Many strategies (including passive ones) hold large allocations to Information Technology. A “barbell” approach can mitigate risk from high exposure to one sector by pairing it with another.
Do you remember sending your first email? For many, it was likely around the mid-1990s when a “googol” was still 10^100 rather than a verb and the @ key on your keyboard was seldom used. The world has changed indeed. In 1995, the Information Technology sector comprised just 10% of the S&P 500® but soon rocketed to 35% by March 2000 before a bursting bubble started its Icarian descent back below 20% (see Exhibit 1). By 2021, Information Technology reached a peak weight of 29% as the largest of the 11 S&P 500 sectors before leading the market downward this year.
Because each S&P 500 sector uses the Global Industry Classification Standard® (GICS®) to group businesses that are similar, sectors tend to exhibit non-aligned periods of outperformance. On any given day since December 2000, 51% of sectors have outperformed over a trailing six-month period. We find that whenever Information Technology has underperformed the S&P 500 during a six-month period, all 10 other GICS sectors have, on average, outperformed the benchmark (see Exhibit 2).
A recent example of sectors exhibiting different performance profiles can be seen in Energy and Information Technology since the emergence of COVID-19 in December 2019 (see Exhibit 3). While Information Technology has exhibited defensive resilience during pandemic-related tumult, it has traditionally been viewed as a more cyclical sector that benefits from periods of economic strength and market optimism toward future earnings, Energy tends to be a necessary purchase for consumers and businesses throughout the economic cycle (barring pandemic-driven reduced fuel demand). Some investors may eschew Energy when Information Technology is on the rise, but it has demonstrated usefulness as a diversifier of risk and return.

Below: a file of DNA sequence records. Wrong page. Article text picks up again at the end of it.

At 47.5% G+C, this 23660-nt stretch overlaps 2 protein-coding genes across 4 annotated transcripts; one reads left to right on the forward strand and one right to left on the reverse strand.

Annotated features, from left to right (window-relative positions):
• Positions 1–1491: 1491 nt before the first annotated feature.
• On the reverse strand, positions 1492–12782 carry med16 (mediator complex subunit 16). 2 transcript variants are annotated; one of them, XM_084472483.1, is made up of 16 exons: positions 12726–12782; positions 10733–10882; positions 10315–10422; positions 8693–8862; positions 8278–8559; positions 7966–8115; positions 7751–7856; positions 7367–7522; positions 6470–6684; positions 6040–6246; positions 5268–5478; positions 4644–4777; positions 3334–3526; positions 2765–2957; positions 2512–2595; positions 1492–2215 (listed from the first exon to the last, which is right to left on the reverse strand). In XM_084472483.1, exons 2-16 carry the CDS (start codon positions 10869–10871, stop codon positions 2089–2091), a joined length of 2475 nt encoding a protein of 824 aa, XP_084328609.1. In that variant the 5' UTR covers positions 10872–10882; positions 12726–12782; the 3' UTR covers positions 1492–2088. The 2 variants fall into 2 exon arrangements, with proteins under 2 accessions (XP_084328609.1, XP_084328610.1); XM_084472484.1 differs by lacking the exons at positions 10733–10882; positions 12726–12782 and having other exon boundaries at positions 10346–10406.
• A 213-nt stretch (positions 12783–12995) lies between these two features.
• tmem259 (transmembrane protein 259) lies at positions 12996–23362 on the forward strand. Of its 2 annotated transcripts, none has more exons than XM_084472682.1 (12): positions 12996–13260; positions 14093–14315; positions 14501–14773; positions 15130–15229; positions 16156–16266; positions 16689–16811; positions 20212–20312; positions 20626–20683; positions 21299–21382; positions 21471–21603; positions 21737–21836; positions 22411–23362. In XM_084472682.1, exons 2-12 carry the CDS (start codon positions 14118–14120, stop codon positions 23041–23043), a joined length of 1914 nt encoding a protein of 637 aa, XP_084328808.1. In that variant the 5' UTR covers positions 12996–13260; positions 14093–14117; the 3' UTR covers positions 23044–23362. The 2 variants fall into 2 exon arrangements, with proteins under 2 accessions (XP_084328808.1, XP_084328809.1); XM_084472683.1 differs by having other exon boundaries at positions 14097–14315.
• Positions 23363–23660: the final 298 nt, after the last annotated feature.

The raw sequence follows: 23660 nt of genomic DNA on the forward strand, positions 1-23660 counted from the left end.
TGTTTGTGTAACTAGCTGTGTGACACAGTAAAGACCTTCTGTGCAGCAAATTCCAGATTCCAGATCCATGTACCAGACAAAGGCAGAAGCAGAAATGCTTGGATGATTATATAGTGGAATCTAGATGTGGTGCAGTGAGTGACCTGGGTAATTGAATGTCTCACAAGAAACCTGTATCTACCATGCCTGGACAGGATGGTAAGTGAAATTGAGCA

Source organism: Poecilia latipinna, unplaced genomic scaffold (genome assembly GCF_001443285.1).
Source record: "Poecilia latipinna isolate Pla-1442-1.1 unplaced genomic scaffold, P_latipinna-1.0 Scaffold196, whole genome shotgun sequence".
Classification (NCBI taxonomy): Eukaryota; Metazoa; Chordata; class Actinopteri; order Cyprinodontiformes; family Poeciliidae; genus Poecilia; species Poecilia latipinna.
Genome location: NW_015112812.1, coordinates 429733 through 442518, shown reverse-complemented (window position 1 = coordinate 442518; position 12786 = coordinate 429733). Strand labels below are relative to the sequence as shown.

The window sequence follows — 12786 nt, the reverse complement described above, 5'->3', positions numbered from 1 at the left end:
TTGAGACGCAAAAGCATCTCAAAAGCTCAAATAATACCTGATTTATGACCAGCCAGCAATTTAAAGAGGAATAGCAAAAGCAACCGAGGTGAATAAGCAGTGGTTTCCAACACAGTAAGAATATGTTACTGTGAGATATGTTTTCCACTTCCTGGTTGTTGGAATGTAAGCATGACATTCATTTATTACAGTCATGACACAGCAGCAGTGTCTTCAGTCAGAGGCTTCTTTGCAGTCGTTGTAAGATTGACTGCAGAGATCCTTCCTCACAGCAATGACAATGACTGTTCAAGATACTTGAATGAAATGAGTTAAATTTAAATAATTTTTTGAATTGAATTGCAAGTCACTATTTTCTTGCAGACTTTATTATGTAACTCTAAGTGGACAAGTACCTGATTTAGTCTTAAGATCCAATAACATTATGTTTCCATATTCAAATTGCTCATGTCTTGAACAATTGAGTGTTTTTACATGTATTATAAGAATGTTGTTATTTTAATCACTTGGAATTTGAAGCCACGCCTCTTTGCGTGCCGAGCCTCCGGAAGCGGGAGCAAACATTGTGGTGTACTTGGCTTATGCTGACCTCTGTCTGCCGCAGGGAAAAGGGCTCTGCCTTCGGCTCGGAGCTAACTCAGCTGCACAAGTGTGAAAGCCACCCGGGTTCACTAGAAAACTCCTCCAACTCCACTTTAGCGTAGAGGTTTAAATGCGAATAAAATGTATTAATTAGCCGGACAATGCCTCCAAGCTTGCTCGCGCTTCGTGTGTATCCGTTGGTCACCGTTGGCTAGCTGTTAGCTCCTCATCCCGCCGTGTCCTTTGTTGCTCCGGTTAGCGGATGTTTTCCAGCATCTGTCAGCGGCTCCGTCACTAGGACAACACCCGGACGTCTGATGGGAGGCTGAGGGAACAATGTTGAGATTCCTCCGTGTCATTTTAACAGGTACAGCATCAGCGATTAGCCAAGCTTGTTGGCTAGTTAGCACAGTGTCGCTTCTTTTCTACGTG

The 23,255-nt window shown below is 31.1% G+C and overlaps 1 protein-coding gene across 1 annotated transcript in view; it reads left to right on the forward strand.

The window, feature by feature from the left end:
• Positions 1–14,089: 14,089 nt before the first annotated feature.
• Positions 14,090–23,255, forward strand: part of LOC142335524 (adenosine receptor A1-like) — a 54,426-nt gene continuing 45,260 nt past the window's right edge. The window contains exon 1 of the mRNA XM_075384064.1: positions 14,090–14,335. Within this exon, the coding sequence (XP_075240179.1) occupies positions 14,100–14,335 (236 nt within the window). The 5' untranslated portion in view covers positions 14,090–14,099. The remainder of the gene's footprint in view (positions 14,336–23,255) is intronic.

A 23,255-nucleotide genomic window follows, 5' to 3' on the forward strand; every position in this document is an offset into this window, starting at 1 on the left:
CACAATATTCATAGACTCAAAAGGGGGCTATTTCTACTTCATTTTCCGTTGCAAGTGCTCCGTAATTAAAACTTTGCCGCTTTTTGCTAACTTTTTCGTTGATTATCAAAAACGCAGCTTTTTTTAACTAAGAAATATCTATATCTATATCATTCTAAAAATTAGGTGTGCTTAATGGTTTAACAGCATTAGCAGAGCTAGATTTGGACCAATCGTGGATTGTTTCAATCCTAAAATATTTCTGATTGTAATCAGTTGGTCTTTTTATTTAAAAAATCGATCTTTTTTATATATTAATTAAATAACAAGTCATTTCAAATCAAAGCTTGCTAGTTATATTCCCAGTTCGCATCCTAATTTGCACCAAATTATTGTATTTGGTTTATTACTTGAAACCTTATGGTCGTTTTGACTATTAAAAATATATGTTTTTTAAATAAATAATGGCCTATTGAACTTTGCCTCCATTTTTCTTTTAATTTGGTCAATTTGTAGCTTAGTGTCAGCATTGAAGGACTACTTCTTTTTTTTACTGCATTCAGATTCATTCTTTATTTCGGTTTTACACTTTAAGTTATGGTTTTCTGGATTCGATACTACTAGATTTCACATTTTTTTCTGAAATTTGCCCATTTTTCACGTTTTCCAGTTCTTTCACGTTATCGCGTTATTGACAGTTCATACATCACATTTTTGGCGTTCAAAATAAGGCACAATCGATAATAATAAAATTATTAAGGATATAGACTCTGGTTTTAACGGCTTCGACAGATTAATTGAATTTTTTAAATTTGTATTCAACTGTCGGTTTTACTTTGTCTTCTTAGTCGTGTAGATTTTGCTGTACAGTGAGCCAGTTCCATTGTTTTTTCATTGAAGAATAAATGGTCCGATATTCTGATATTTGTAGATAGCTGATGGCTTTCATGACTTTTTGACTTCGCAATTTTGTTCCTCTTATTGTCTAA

Historically, combining the Information Technology sector with less-correlated sectors has reduced risk and aided long-term performance. For illustration, we constructed an equal-weighted three-sector hypothetical blend of the S&P 500 Information Technology, S&P 500 Energy and S&P 500 Consumer Staples (rebalanced monthly) and compared it with the performance of the S&P 500 Information Technology alone during the first year of the 2000 dot-com crash as well as during the YTD 2022 downturn (see Exhibit 4).
Extending the study period of the three-sector blend since 2000, we find that the combination of the three-sector blend not only exhibited similar annualized volatility (19.33%) to the S&P 500 (19.61%) but also produced higher cumulative return (578.06%) than the S&P 500 (374.19%) as well as the individual sector components thanks to diversification and regular rebalancing.
Although the path of any individual sector over time can be difficult to predict, data suggest that long-term diversification qualities among the S&P 500 sectors have been robust. If one sector bet goes wrong, others tend to go right. With 11 sectors to choose from, investors are equipped with time-tested tools to make thoughtful pairings and navigate their investing strategies through the cycle.The posts on this blog are opinions, not advice. Please read our Disclaimers.